Home to more than 8,700 students from across the U.S. and around the world, Salisbury University has a reputation for excellence in public higher education. Students may choose from 60 undergraduate majors, master’s degrees and doctoral programs. A creative curriculum emphasizes undergraduate research, study abroad, professional internships and community engagement. SU consistently ranks among the nation’s top colleges and best values according to The Princeton Review, U.S. News & World Report, Kiplinger’s and others. Sea Gull athletics teams have earned 20 NCAA Division III national championships. The beautiful 200-acre campus, a national arboretum, is located on Maryland’s Eastern Shore, just 30 miles from Atlantic beaches and a few hours from Baltimore and Washington, D.C. For more information, visit www.salisbury.edu.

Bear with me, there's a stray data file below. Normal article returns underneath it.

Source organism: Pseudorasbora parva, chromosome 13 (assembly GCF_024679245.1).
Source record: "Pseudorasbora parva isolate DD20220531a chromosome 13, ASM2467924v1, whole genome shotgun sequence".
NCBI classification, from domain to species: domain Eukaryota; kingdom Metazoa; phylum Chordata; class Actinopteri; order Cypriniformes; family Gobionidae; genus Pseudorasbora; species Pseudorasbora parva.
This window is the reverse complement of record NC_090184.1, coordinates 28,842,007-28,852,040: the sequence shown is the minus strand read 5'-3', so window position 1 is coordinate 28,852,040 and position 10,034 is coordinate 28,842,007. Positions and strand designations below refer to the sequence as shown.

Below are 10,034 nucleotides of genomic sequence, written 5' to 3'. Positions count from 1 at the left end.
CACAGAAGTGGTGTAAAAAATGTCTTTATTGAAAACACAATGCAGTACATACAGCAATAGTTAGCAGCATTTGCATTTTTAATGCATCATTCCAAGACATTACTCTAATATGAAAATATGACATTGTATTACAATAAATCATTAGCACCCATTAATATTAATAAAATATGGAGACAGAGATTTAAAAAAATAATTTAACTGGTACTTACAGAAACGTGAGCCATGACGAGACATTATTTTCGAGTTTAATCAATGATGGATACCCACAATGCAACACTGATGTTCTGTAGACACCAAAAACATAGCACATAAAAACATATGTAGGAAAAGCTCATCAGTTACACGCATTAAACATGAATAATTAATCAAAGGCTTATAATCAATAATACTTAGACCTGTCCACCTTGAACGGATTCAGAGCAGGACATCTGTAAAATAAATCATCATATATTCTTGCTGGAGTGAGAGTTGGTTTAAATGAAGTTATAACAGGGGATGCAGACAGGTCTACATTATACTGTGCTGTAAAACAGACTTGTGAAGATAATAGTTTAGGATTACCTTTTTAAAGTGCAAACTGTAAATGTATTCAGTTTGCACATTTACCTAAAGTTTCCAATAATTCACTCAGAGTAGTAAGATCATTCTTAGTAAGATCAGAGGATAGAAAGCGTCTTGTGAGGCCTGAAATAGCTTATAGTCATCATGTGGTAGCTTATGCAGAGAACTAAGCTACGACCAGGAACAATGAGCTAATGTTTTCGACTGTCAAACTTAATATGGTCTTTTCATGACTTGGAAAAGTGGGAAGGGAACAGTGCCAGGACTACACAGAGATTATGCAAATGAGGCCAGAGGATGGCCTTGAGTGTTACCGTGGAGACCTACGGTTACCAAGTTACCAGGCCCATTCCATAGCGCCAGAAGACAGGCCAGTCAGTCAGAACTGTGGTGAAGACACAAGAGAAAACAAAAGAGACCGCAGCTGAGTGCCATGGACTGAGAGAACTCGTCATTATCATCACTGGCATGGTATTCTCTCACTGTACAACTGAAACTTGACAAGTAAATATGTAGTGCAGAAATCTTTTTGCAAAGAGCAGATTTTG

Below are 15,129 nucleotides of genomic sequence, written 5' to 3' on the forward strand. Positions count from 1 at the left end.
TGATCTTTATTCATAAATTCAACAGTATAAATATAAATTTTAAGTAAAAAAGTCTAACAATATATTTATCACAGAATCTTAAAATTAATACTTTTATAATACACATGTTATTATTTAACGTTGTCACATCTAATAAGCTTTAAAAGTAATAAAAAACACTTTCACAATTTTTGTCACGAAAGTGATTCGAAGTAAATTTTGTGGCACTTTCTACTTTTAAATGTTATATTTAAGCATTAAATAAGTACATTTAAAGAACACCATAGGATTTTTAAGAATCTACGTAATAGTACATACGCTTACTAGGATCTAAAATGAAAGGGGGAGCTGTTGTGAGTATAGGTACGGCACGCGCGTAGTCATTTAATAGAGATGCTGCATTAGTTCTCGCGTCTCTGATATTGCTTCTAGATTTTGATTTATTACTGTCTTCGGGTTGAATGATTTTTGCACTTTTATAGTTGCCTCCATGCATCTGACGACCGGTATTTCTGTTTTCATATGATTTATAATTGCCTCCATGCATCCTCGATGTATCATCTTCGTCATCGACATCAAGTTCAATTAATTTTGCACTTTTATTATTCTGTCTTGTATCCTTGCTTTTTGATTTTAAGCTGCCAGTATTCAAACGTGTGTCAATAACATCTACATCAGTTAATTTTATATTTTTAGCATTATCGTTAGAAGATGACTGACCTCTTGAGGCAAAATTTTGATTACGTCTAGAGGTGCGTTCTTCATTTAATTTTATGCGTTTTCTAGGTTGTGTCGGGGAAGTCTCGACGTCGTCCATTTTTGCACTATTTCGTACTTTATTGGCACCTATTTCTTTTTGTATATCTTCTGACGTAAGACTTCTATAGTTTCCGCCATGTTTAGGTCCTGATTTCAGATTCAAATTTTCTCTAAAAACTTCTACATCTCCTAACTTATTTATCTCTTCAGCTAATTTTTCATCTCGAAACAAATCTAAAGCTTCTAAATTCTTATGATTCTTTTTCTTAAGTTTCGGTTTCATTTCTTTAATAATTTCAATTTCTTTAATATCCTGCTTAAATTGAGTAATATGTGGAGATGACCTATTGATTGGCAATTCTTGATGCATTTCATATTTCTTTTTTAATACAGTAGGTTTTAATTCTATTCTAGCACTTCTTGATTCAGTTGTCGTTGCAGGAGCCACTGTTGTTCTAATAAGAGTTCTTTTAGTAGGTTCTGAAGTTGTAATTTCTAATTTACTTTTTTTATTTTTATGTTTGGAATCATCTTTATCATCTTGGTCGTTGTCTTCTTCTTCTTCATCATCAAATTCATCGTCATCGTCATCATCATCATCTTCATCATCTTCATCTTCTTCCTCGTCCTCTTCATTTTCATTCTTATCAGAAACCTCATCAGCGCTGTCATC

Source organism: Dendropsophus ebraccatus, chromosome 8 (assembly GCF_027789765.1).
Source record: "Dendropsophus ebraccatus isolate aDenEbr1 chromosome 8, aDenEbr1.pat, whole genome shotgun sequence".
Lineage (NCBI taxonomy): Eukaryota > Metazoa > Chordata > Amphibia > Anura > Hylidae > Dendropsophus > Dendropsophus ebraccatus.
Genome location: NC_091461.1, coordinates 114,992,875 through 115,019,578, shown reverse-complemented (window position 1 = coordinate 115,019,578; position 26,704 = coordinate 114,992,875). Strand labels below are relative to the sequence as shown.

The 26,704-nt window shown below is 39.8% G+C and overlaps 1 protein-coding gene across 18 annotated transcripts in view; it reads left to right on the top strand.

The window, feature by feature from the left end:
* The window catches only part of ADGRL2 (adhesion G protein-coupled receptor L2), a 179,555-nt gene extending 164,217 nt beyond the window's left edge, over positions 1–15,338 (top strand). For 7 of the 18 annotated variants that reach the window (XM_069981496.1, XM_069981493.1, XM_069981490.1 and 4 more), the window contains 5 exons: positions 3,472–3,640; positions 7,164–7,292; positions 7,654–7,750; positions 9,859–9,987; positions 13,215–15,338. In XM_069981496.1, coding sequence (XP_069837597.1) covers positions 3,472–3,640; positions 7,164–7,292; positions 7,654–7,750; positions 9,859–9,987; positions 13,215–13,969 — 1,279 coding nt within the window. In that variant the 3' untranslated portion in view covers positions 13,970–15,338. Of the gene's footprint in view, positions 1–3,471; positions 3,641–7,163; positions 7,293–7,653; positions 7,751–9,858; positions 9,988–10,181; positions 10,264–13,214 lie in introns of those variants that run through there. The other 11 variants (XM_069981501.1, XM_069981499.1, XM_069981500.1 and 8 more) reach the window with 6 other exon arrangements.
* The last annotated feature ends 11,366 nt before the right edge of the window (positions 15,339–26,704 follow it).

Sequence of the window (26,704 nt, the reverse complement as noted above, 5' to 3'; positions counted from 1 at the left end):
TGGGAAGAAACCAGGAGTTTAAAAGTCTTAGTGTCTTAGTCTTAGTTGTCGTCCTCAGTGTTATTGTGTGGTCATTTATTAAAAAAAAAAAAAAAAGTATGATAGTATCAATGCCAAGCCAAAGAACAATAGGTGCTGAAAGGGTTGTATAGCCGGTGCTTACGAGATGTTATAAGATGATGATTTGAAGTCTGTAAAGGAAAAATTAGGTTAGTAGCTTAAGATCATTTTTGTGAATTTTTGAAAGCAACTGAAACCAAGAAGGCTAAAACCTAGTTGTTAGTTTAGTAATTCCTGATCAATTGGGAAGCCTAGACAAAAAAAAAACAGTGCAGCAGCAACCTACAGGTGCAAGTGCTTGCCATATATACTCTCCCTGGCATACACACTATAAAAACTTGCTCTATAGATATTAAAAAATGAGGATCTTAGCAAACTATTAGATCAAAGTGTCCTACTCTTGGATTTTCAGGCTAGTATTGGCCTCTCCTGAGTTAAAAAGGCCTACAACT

University System of Maryland:
The USM is the state’s public higher education system. USM’s 12 institutions, two regional higher education centers, and system office work closely together to leverage their collective expertise and resources, share best practices, increase the system’s effectiveness and efficiency, and advance USM’s mission to improve the quality of life in Maryland.
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An Interview with Salisbury University’s New President, Charles Wight
1. What attracted you to SU and Maryland’s Eastern Shore?
I grew up in northern Virginia, and my father and sister and their spouses live in Deale, MD (on the western shore of the Chesapeake Bay). So, this move brings me closer to both family and home. But the thing that sealed the deal for me is the fact that SU students and graduates are so highly successful.
2. Why have you pursued a career in higher education and administration?